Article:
Friday, January 9, 8pm
Mendelssohn Theatre
PREP "David Daniels and his Program"
Richard LeSueur, Vocal Arts Information
Services. Fri. Jan 9, 7pm, Rackham Assembly
Hail, 4th floor.
This performance is presented through the
generous support of Maurice and Linda Binkow.
ISRAEL PHILHARMONIC ZUBIN MEHTA, CONDUCTOR Saturday, January 10,8pm Hill Auditorium
Sunday, January 11, 4pm
Rackham Auditorium
Sponsored by Thomas B. McMutten Co.
BOYS CHOIR OF HARLEM Sunday, January 18, 7pm Hill Auditorium
Sponsored by the Detroit Edison Foundation. Additional support provided by Beacon Investment Company and media partner WDET. This concert is co-presented with the Office of the Vice Provost for Academic and Multicultural Affairs of the University of Michigan as part of the University's 1998 Rev. Dr. Martin Luther King, Jr. Day Symposium. Presented with support from the Lila Wallace-Reader's Digest Audiences for the Performing Arts Network.
TOKYO STRING QUARTET Thursday, January 22,8pm Rackham Auditorium
BEETHOVEN THE CONTEMPORARY AMERICAN STRING QUARTET Friday, January 30, 8pm Rackham Auditorium Master of Arts Members of the American String Quartet, interviewed by Mark Stryker, Arts & Entertainment Reporter, Detroit Free Press. Jan 28, 7pm, Rackham Amphitheatre. University Hospital's Gifts of Art free concert by the American String Quartet in the University Hospital Lobby, Jan 29, 12 noon. Open Rehearsal with the American String Quartet and composer George Tsontakis, Jan 29, 7pm, U-M School of Music Recital Hall Brown Bag Lunch with composer George Tsontakis, Jan 30, 12 noon, Ml League Vandenberg Rm.
PREP "The Beethoven Performances' Lectures" Steven Whiting, U-M Professor of Musicology, with U-M School of Music students. Jan 30, 6:30pm, Rackham Assembly Hall. Meet the Artists Post-performance dialogue from the stage.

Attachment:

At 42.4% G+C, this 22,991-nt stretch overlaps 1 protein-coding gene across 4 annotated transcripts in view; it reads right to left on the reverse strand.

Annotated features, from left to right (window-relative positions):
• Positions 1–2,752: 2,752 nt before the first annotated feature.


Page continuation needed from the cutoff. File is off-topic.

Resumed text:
Sponsored by the Edward Surovell Co. Realtors. Additional funding provided by the Lila Wallace-Readers Digest Arts Partners Program, the National Endowment for the Arts and media partner Michigan Radio, WUOM WFUMWVGR. Vie University Musical Society is a grant recipient of Chamber Music Americas Presenter-Community Residency Program funded by the Lila Wallace-Readers Digest Fund.
Saturday, January 31, 8pm Rackham Auditorium PREP "The Beethoven Performances' Lectures" Steven Whiting, U-M Asst. Professor of Musicology, with U-M School of Music stu?dents. Ian 31, 6:30pm, MI League Hussey Rm. Meet the Artist Post-performance dialogue from the stage.
LectureDemonstration "The Adventure of Contemporary Piano Music" Ursula Oppens, Feb 1,3pm, Kerrytown Concert House. In col?laboration with the Ann Arbor Piano Teacher's Guild.
LectureDemonstration with Ursula Oppens and composer Amnon Wolman, Feb 2, 12:30pm Room 2043, U-M School of Music. Piano Master Class with Ursula Oppens and School of Music students, Feb 2, 4:30pm, U-M School of Music Recital Hall Sponsored by the Edward Surovell Co. Realtors. Additional funding provided by the liia Wallace-Reader's Digest Arts Partners Program, the National Endowment for the Arts and media partner Michigan Radio, WUOM WFUMWVGR.
Thursday, February 5, 8pm
St. Francis of Assist Catholic Church
Conducting Seminar Conductor Dale
Warland and U-M conductors, Feb 6, 1 lam,
U-M School of Music Recital Hall.
Chamber Choir Master Class Conductor Dale
Warland works with the U-M Chamber Choir,
Feb 6,1:30pm, U-M School of Music Recital
Friday, February 6,8pm Hill Auditorium Sponsored by NBD.
Sunday, February 8,4pm
Hill Auditorium
Co-sponsored by First of America and Miller,
Canfield, Paddock, and Stone, PIC.
Wednesday, February 11,8pm Hill Auditorium
Friday, February 13, 8pm